Varieties Of Beetles
The Coleoptera includes the largest and smallest insects in the world, ranging from the giant, 6.3-in (16-cm) Longhorn beetle (Titanus giganteus) of the Amazon region to the dot-sized, fringed ant beetle (Nanosella fungi) of North America, which reaches only 0.25 mm in length—smaller than a large protozoan.
Beetles are economically important in agriculture, either feeding directly on crops and trees, or preying on other species that harm plant crops. For example, the ground beetles (Carabidae) and the rove beetles (Staphylinidae) feed on caterpillars and other larvae as well as on many soft-bodied insects and insect eggs. Many of the adult and larval forms of the ladybugs or ladybird beetles (Coccinellidae) feed on plant-sucking insects (Homoptera) such as aphids and scale insects, while only a few of the Coccinellidae themselves (e.g., Epilachna) feed on plants.
Many other beetles, however, do feed on plants. Among the most important of these beetles are the leaf beetles (Chrysomelidae) and the weevils and their relatives (Curculionoidea). The larvae of leaf beetles feed on leaves, stems, or roots, while most adults chew on leaves; the larvae of weevils feed on almost every part of plants. For example, larvae and adult forms of bark beetles (Scolytidae) attack tree tissue beneath the bark.
The scarab beetles (Scarabaeidae) are important pests of crops, lawns, and pastures. One of these insects, the dung beetle, was an important religious symbol to ancient Egyptians, who considered its life cycle to be a reflection of the cyclical processes of nature, especially the "rebirth" of the sun each morning. Glazed steatite (soapstone) and other ancient Egyptian ceramic or stone representations of the beetle, called scarabs, were a symbol of the soul and used as talismans.
Many beetles act as scavengers, breaking down organic material such as wood and dead plant and animal matter. The larvae of some beetles, such as the wedge-shaped beetles, are parasitic on wasps, bees, and cockroaches. The European elm bark beetle (Scolytus multistriatus) transmits the fungus that causes Dutch elm disease.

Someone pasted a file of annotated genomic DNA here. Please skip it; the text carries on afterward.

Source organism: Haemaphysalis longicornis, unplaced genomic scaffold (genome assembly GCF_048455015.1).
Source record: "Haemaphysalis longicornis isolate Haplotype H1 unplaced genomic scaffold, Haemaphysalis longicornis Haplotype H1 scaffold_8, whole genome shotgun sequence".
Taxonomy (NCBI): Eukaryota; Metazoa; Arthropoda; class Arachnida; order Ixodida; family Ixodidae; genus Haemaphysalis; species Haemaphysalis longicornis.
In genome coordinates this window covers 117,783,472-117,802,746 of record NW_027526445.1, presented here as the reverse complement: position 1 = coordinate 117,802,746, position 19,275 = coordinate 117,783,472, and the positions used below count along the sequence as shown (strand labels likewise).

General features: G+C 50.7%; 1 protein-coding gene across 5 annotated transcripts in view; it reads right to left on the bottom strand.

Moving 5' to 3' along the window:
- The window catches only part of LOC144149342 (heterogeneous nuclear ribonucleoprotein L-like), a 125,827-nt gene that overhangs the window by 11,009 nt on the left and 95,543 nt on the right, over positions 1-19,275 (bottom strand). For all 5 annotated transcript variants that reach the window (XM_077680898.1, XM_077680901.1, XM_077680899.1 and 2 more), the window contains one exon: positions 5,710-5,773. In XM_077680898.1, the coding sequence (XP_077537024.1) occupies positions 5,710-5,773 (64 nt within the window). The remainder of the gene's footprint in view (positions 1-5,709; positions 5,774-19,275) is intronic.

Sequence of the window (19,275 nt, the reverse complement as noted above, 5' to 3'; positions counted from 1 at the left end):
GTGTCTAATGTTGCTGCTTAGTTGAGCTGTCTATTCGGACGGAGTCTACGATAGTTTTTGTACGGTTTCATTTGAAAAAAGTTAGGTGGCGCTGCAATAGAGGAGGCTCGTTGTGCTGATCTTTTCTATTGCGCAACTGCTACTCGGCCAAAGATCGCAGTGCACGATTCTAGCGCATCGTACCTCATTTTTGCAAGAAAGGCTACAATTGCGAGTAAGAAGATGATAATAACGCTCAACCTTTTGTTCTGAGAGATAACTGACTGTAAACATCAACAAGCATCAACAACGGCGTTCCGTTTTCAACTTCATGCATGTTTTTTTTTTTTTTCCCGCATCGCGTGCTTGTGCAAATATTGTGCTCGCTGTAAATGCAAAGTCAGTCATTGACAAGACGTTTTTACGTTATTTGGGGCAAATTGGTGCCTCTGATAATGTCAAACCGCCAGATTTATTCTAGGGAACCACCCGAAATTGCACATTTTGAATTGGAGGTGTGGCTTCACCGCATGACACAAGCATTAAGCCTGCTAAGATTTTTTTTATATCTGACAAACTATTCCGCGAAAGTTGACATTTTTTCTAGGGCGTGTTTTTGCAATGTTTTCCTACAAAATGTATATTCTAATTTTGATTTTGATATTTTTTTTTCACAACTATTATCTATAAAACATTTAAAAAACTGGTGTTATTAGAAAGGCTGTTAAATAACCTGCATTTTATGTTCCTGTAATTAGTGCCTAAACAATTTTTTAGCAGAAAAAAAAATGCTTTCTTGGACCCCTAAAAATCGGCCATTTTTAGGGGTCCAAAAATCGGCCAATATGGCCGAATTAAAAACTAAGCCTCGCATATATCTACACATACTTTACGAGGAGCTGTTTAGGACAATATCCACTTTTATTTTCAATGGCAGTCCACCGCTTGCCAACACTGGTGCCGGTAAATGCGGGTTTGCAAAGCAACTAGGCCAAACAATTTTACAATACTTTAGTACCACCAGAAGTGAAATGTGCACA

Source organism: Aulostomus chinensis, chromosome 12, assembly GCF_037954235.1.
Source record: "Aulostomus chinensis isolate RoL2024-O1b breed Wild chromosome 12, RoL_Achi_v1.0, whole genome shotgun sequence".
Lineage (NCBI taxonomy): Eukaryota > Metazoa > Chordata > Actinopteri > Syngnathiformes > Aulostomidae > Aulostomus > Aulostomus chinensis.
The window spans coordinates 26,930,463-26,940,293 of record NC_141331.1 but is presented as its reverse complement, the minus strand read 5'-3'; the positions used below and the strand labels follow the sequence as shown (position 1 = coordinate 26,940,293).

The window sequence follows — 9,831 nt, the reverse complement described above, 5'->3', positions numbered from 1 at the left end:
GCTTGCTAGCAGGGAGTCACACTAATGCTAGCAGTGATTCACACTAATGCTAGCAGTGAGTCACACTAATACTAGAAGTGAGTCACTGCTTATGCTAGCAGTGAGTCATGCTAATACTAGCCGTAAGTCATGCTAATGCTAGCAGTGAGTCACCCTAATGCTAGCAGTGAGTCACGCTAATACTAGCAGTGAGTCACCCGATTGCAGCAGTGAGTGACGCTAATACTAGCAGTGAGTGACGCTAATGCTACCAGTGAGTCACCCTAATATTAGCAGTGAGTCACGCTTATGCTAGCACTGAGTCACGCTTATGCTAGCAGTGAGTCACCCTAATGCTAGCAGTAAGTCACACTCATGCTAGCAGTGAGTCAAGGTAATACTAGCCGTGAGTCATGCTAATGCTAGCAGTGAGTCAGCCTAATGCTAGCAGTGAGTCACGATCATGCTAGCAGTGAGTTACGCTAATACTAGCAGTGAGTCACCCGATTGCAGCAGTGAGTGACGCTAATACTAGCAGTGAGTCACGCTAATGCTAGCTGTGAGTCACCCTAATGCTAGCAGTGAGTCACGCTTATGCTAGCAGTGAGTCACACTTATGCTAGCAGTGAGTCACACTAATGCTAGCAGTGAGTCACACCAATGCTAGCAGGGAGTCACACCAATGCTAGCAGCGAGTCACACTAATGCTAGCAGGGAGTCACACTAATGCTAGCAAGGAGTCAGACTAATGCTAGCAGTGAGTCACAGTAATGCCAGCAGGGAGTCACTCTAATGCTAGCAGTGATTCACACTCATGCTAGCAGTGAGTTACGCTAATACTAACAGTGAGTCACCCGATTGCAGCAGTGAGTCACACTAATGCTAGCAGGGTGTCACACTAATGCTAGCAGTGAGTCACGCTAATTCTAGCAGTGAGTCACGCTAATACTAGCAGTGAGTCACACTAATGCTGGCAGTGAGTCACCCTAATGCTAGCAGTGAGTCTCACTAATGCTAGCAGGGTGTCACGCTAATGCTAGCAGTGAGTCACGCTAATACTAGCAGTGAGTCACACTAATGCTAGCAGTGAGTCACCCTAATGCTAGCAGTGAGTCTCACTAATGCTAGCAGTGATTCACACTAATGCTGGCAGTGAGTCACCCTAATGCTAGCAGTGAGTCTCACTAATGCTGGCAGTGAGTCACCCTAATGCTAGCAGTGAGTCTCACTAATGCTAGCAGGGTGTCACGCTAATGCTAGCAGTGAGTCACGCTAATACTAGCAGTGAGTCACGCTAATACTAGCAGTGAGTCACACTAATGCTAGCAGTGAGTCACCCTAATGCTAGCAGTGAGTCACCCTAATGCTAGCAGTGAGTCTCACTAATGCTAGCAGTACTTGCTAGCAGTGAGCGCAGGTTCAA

The vast array of forms and colors of Coleoptera ranges from the black, furry Brazilian beetle, with creamy-white and orange spots, to the squat tortoise beetle, the long-snouted Peruvian beetle, the stag beetle with its two threatening "horns," and the whirligig beetle, often found gyrating rapidly on the surface of ponds.
Click beetles (family Elateridae) are named for the sharp noise they make. When turned onto its back, a click beetle will bend its head and the upper part of its body backward, then suddenly straighten. This movement produces a click and propels the beetle into the air. This maneuver is repeated until the beetle lands right side up.
Lightning bugs or fireflies (family Lampyridae) produce light; some species produce flashes, while others produce continuous luminescence. These insect light shows, common in spring and summer, are a mating ritual through which the opposite sexes find each other.
The classification of beetles established by R. A. Crowson in 1955 (The Natural Classification of the Families of Coleoptera), divides the order into four suborders: Archostemata (rarely found beetles), Adephaga (the tiger beetles and various water beetles), Myxophaga (the minute bog beetles and skiff beetles), and Polyphaga (the majority of beetles, such as carrion beetles, scarab beetles, ladybugs, and long-horned beetles). The Polyphaga is the largest suborder, with 18 superfamilies. In all, there are about 135 known families of beetles, of which 120 are found in the Western Hemisphere.
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